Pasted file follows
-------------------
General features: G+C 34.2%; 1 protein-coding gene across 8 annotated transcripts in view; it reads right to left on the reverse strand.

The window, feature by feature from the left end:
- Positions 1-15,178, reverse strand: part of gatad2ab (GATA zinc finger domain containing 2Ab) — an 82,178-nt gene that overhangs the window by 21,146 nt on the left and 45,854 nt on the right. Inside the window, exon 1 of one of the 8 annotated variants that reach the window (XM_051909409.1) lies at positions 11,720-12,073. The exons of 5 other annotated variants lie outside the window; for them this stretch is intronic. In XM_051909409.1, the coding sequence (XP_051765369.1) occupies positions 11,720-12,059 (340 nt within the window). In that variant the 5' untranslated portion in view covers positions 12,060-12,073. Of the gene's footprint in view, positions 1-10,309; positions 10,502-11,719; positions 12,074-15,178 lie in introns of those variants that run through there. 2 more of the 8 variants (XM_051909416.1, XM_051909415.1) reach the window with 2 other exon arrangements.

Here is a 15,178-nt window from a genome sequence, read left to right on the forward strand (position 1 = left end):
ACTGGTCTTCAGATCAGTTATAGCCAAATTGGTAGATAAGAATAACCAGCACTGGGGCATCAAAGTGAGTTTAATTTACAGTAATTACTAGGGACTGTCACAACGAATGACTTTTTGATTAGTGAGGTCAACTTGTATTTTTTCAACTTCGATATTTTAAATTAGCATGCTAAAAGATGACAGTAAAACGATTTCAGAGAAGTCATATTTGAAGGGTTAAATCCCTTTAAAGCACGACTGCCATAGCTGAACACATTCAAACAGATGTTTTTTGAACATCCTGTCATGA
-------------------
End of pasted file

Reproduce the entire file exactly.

General features: G+C 34.2%; 1 protein-coding gene across 8 annotated transcripts in view; it reads right to left on the reverse strand.

The window, feature by feature from the left end:
- Positions 1-15,178, reverse strand: part of gatad2ab (GATA zinc finger domain containing 2Ab) — an 82,178-nt gene that overhangs the window by 21,146 nt on the left and 45,854 nt on the right. Inside the window, exon 1 of one of the 8 annotated variants that reach the window (XM_051909409.1) lies at positions 11,720-12,073. The exons of 5 other annotated variants lie outside the window; for them this stretch is intronic. In XM_051909409.1, the coding sequence (XP_051765369.1) occupies positions 11,720-12,059 (340 nt within the window). In that variant the 5' untranslated portion in view covers positions 12,060-12,073. Of the gene's footprint in view, positions 1-10,309; positions 10,502-11,719; positions 12,074-15,178 lie in introns of those variants that run through there. 2 more of the 8 variants (XM_051909416.1, XM_051909415.1) reach the window with 2 other exon arrangements.

Here is a 15,178-nt window from a genome sequence, read left to right on the forward strand (position 1 = left end):
ACTGGTCTTCAGATCAGTTATAGCCAAATTGGTAGATAAGAATAACCAGCACTGGGGCATCAAAGTGAGTTTAATTTACAGTAATTACTAGGGACTGTCACAACGAATGACTTTTTGATTAGTGAGGTCAACTTGTATTTTTTCAACTTCGATATTTTAAATTAGCATGCTAAAAGATGACAGTAAAACGATTTCAGAGAAGTCATATTTGAAGGGTTAAATCCCTTTAAAGCACGACTGCCATAGCTGAACACATTCAAACAGATGTTTTTTGAACATCCTGTCATGA